On 23 June 2016 voters in the United Kingdom voted unexpectedly in favour of departure from the European Union. The United Kingdom left the European Union on 31 January 2020. This book explains these two events, how led to the other, and what may now follow.
Brexit was not inevitable. There may well have not been a referendum in 2016 or at all. The result of the referendum could have gone the other way. The government may have made the exit notification on another date. The European Union and the United Kingdom could have approached the negotiations
and withdrawal agreement in other ways. The departure may have been without a deal as early as March 2019 or postponed indefinitely. There was even, at times, the prospect of a further referendum where the Brexit mandate could have perhaps been reversed. It all could have been very different.
The way Brexit did happen was the result of a sequence of events and non-events, any of which could have gone differently. It also took place at a time of significant changes in media and social media, and also in domestic and international politics, all of which shaped the course and manner of the
departure. Brexit may not have been inevitable but if Brexit had not happened between 2016 and 2020, it is possible the question of the United Kingdom's place in the European Union could have been forced in other ways.
Brexit also happened against the background of longer-term trends in politics and constitutional arrangements in the UK.� Support for membership among mainstream politicians had been wide for fifty years but that consensus turned out to be shallow. The structural changes brought by the Good Friday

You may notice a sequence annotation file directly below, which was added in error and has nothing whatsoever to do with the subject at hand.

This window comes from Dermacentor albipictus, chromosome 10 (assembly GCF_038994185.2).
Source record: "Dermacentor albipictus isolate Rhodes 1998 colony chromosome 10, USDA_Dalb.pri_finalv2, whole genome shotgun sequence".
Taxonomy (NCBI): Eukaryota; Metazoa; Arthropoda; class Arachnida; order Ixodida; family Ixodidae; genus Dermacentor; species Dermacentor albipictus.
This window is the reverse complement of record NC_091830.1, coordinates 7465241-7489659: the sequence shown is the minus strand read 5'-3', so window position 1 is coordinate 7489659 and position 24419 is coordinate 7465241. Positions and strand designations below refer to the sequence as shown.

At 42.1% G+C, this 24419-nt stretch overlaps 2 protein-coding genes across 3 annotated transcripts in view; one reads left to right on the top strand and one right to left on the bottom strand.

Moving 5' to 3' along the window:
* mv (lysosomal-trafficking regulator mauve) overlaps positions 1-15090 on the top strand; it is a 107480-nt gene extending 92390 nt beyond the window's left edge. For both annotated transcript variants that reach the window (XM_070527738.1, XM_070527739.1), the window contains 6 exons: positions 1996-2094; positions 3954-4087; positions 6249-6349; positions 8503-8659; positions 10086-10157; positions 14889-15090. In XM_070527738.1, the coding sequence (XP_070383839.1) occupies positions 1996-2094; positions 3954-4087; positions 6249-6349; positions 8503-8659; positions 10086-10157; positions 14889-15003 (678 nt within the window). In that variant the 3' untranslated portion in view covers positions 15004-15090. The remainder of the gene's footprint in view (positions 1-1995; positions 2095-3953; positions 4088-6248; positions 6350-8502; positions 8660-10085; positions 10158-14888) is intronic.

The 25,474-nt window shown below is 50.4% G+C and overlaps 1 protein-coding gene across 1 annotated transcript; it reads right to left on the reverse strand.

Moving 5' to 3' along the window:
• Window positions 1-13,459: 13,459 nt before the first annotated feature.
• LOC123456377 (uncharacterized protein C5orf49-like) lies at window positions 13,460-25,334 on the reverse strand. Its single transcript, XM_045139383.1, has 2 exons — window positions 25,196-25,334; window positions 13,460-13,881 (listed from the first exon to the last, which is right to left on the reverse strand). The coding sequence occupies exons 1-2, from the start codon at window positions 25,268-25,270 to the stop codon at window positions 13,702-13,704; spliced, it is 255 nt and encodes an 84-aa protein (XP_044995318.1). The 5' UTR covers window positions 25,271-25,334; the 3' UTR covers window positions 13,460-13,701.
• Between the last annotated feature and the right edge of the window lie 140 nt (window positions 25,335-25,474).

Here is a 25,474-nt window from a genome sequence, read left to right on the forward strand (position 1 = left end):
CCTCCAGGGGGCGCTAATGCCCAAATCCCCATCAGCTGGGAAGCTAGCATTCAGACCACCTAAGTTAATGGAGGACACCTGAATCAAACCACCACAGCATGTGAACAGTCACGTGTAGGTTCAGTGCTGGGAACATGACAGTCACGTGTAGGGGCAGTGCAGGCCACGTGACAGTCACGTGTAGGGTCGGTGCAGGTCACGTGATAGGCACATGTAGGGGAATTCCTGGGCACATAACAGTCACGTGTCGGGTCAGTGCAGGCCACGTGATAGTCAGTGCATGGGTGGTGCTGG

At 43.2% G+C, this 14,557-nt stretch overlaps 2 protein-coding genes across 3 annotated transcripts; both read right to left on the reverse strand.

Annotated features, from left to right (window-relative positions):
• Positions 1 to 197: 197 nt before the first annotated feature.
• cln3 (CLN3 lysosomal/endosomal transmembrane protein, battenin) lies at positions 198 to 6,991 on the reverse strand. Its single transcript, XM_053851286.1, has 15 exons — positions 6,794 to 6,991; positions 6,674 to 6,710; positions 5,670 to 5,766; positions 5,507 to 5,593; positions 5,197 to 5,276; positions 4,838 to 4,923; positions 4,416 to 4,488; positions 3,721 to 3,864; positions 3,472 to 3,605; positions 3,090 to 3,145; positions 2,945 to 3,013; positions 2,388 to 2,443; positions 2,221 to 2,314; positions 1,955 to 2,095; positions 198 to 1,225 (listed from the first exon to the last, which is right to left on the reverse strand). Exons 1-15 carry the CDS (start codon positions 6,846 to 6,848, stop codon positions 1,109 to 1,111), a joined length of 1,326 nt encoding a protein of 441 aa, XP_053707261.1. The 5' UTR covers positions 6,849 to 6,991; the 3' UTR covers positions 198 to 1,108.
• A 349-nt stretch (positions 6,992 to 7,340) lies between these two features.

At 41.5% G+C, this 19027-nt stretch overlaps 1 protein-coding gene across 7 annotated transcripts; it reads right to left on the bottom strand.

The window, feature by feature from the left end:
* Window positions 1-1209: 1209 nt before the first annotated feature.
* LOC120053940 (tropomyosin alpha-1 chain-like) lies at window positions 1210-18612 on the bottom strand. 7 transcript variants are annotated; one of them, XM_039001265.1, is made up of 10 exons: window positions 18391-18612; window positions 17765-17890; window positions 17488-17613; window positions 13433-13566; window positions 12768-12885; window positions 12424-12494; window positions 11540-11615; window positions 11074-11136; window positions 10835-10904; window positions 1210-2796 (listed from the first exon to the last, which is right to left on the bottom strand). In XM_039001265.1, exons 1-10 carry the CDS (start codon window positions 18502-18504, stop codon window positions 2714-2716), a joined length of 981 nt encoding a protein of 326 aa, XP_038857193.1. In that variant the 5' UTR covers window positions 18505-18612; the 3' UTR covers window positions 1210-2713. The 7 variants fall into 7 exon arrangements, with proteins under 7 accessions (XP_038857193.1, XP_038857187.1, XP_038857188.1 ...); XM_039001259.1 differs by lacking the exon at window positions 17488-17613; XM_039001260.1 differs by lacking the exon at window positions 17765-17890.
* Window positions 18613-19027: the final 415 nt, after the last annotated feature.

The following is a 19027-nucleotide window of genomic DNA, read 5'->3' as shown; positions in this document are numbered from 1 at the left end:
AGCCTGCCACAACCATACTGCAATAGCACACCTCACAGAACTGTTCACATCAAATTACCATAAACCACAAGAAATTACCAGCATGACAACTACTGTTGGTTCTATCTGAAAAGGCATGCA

Agreement of 1998 confined the actions of politicians twenty years later. On Brexit
sets out, in a sequence of interlinked essays, why and how Brexit turned out the way it did and not otherwise, and the text emphasises matters of law, policy and process as much as the course of political events. Brexit cannot be explained by structural and procedural matters but it cannot
be fully explained just by politics either. On Brexit also sets out the political, media and constitutional contexts in which Brexit can be better understood.
By understanding how Brexit has so far taken the form it has, one is in a better position for understanding what will happen next, as the United Kingdom and the European negotiate their longer-term relationship. This book was originally to be published as Brexit: what everyone needs to know